As for me – I love teamwork.  I love to see others excel in their own right.  I appreciate them in that their success enhances my effectiveness.  I love to watch them build teams around them in the sphere of their assignment and responsibility.  I love their success and I appreciate their companionship.  I thank God for investing their heart, gifts and talents in the ministry with which I’ve been entrusted by God. Thank God for teamwork!

Abortion!

Abortion! What a hot potato for today’s politician. Pro choice, pro life, women’s rights, conception, trimester, human life, fetus, baby, post abortion syndrome, etc.—all of these terms can almost make you dizzy. Who is right? Who is wrong? Does anybody know? Does anybody really care?

Well, as Christians it is our claim that we believe the Bible to be God’s Word and the absolute standard for our moral choices. What does the Bible say?
First, there is overwhelming evidence in scripture for only one postulate as to when life begins. If we are to believe the Bible, life begins with conception (see Psalm 139:13—16; Jeremiah 1:5; Judges 13:3—5; 1 Samuel 1:19—20; Isaiah 7:14; Luke 1:31, 41; James 1:150.
Beyond scripture, medical science itself supports this claim. Those of you who are parents will remember that from the very first visit you made to the obstetrician’s office every word of counsel, every piece of literature, and every precaution taken was addressed to the well being of the mother and the health of the baby in the womb. Your baby was never referred to as less than human life.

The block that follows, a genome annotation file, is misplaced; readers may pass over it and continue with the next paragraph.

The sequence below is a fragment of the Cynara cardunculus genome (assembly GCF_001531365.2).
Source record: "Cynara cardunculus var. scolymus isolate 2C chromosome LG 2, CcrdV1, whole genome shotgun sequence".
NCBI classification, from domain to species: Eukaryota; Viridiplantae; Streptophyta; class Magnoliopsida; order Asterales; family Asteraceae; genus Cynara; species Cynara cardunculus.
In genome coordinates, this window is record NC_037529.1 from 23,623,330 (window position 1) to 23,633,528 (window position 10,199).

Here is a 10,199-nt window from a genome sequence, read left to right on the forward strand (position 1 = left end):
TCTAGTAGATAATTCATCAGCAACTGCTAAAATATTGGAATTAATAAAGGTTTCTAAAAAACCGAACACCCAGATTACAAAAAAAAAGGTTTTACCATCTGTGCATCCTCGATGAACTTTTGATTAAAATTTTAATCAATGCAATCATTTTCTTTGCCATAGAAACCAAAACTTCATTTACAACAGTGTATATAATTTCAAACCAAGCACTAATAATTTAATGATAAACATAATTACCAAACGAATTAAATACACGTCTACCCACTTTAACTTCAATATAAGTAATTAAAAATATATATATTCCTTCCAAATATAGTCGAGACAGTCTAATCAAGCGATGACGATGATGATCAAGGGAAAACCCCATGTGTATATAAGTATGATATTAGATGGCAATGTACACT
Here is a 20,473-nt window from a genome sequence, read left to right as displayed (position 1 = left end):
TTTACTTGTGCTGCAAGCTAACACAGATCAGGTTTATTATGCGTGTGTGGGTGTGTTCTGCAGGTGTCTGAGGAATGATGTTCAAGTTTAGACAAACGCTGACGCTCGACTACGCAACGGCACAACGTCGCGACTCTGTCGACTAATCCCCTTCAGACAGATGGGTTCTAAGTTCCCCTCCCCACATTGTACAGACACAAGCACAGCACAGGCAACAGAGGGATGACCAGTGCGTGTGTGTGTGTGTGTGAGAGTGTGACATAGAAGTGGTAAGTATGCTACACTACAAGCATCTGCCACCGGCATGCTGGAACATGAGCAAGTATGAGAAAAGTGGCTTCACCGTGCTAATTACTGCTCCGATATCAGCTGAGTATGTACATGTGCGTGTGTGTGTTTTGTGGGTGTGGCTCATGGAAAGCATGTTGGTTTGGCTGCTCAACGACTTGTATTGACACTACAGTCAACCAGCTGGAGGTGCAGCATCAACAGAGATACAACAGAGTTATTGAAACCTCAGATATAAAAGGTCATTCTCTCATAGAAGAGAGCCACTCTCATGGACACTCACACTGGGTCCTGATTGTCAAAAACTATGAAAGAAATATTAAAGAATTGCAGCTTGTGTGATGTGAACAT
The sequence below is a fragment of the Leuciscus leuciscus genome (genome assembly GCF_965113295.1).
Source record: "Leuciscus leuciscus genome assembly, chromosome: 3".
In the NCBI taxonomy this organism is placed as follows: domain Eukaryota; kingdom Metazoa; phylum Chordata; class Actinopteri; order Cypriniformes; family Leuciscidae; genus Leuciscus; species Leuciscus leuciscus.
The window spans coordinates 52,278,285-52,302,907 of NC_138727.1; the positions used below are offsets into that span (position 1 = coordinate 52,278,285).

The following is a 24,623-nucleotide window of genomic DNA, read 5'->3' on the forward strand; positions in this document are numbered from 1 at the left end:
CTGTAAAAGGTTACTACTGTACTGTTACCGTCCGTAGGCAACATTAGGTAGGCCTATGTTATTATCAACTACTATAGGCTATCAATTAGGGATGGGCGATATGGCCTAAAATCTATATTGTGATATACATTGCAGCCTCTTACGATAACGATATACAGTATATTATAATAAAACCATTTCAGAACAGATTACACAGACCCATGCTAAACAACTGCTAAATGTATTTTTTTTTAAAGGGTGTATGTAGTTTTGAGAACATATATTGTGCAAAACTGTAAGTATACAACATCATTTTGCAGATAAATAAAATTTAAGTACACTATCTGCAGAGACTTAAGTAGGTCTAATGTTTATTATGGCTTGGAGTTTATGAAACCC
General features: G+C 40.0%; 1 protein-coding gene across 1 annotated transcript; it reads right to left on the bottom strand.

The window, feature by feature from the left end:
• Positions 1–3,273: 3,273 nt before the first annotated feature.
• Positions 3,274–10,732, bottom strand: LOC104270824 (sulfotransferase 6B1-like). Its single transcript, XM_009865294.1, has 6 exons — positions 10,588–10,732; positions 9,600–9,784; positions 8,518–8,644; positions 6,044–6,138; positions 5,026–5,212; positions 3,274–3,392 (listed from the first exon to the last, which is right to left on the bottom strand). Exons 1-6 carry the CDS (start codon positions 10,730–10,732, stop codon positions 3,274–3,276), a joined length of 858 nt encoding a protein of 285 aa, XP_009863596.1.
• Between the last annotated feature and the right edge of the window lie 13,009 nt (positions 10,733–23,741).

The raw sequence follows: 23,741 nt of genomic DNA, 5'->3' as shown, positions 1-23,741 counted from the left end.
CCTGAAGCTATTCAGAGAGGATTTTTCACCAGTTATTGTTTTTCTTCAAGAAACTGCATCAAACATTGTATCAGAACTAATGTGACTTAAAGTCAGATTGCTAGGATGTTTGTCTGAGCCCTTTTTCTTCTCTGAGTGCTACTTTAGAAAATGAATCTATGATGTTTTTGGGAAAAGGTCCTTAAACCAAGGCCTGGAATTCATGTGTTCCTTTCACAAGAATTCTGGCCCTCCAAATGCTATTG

Secondly, there can be no doubt that the Bible mandates that the execution of an innocent life is inherently evil and blatantly immoral. The penalty for murder, according to scripture, is death. There is even a prescribed penalty for someone who unintentionally harms a life within the womb (Exodus 21:22—25). We can only imagine how God must view the intentional slaughter of babies within the womb! He “hates hands that shed innocent blood” (Proverbs 6:17).